Gov. Pat McCrory announced his intentions to raise starting teacher pay by 14 percent this month.
Julia May / The Chronicle
Gov. Pat McCrory announced his intentions to raise starting teacher pay by 14 percent this month.

Gov. Pat McCrory has taken initiative to pay public school teachers more, but some educators say he is not going far enough to retain teachers.

Earlier this month, Gov. Pat McCrory announced his intentions to raise starting teacher pay by 14 percent. Critics have since highlighted the need for a new incentive program for teachers to get Master's degrees and an across-the-board pay raise for teachers, including tenured professors. Both of these features were absent from the new McCrory plan. Durham officials believe that public education in North Carolina is suffering as a result of government inaction.

“Teacher retention is critical for student success because research shows that teachers continue to gain skills as they are in the classroom, and we need to compensate them fairly and retain them,” said Natalie Byer, a member of the Durham Board of Education.

Mark Jewell, vice president of the North Carolina Association of Educators, noted that this would impact low-performing schools particularly negatively as students at these schools tend to learn best when the faculty is a team who have worked together for numerous years.

Byer said she encourages the General Assembly to reassess their decision to strip teachers of Master's degree benefits, a change which came from a 2013 law that also eliminated teacher tenure in North Carolina. She said that teacher pay has been frozen in North Carolina since 2008 with only a 1.2 percent increase, and the McCrory measure would only help a limited amount.

Minnie Forte-Brown, vice chair of Durham Public Schools, said she equates the public school system to a business—as teachers advance, they should be paid more.

“In order for us to have the most competent, the best-trained and the best-equipped teaching staff, we need to reward and compensate teachers who have the discipline to achieve higher education,” Forte-Brown said.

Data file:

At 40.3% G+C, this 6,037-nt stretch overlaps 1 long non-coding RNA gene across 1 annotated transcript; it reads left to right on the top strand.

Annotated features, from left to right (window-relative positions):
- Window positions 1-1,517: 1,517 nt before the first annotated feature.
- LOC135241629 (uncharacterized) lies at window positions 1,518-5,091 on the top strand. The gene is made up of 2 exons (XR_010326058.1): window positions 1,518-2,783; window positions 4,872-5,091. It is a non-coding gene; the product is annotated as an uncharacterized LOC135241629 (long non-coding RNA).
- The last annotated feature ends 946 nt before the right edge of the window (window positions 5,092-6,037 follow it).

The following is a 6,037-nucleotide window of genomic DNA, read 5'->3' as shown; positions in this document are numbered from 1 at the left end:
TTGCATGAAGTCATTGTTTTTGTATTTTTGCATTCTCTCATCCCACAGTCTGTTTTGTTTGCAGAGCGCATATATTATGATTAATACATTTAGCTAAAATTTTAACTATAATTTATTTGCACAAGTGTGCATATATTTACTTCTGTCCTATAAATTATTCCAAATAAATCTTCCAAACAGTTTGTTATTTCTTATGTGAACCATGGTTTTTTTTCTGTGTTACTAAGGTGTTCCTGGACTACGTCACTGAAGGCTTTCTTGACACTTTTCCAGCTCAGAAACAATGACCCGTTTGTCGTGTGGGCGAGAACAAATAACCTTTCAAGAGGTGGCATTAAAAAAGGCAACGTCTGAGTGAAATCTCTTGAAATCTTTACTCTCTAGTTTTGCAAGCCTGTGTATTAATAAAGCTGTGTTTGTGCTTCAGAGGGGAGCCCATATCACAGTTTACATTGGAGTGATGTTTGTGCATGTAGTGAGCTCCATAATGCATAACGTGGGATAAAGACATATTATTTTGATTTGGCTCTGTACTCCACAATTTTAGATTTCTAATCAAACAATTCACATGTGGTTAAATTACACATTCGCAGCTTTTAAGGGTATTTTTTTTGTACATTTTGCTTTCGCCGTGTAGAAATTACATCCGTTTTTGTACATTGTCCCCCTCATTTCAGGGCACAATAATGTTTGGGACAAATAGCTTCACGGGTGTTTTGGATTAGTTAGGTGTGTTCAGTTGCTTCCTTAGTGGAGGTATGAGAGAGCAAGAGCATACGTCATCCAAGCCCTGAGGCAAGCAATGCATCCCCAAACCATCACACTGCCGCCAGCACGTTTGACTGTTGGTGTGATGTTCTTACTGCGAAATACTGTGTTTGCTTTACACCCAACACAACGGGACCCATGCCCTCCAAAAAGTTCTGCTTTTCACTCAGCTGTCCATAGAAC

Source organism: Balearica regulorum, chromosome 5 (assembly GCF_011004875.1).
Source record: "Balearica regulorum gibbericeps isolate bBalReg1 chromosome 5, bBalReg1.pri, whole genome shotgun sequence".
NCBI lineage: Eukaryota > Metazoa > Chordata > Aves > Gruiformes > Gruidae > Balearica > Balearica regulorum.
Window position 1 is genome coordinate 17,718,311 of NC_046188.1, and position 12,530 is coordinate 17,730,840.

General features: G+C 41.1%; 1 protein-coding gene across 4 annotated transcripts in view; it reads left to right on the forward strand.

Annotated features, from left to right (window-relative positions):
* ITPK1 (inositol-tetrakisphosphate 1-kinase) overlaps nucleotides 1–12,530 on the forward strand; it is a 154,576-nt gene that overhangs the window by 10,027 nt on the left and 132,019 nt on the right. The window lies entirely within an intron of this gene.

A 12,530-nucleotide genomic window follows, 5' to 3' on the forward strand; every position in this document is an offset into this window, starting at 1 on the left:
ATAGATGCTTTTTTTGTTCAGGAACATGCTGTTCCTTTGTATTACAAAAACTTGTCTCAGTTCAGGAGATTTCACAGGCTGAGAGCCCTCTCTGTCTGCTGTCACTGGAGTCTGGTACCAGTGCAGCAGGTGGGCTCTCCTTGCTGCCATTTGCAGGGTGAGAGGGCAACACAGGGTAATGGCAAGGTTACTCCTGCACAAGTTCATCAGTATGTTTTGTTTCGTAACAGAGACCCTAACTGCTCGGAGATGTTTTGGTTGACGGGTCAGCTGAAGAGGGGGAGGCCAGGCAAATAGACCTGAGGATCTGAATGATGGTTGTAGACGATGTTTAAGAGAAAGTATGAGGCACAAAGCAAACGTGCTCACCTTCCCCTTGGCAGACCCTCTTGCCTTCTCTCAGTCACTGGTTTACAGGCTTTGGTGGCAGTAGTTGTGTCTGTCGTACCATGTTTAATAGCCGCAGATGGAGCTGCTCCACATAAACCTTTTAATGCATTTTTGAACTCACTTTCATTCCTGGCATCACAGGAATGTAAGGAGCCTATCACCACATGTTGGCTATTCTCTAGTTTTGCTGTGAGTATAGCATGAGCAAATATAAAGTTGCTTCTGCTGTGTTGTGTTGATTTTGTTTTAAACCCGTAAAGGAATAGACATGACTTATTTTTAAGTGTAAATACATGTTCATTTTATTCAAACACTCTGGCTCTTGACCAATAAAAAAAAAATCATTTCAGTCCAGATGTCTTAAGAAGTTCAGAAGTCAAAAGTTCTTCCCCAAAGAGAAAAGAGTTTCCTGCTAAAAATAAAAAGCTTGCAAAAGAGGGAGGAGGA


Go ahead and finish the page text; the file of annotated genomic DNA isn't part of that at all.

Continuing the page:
Giving a raise to beginning teachers and not to tenured teachers will create a divide between the two in schools, Jewell said. He noted that North Carolina will lose its competitiveness for teachers in the Southeast.

“The teachers are feeling very unappreciated, very devalued—especially tenured teachers,” Jewell said.

The 2013 law that eliminated teacher tenure in North Carolina also requires school principals to select only 25 percent of teachers to receive a 4-year contract. As a result, teachers are leaving public schools in North Carolina at a faster rate, said N.C. House Representative Paul Luebke of Durham County.

“Failure to provide a raise for senior-level teachers, while providing a raise for newcomers, will reduce morale further… and lead some teachers to leave N.C. for teaching jobs in other states, or to leave public school teaching and look for a different job,” Luebke wrote in an email Friday.

Jewell suggested simplifying the salary scale into 15 steps that outline the multiple ways teachers can go up in pay scale. These steps could be in 5-year increments along with certain criteria, like attaining a Master's degree or National Board Certification.

Luebke noted that McCrory's priorities would not likely be manifest as actual legislation, other than the new teachers' pay initiative. Rather, he said that the lack of a pay increase for experienced teachers would hurt the Republicans at the ballot box.

“North Carolina has taken an extreme turn backwards,” Jewell said. “That’s why North Carolina is at the bottom of the barrel in terms of teacher pay.”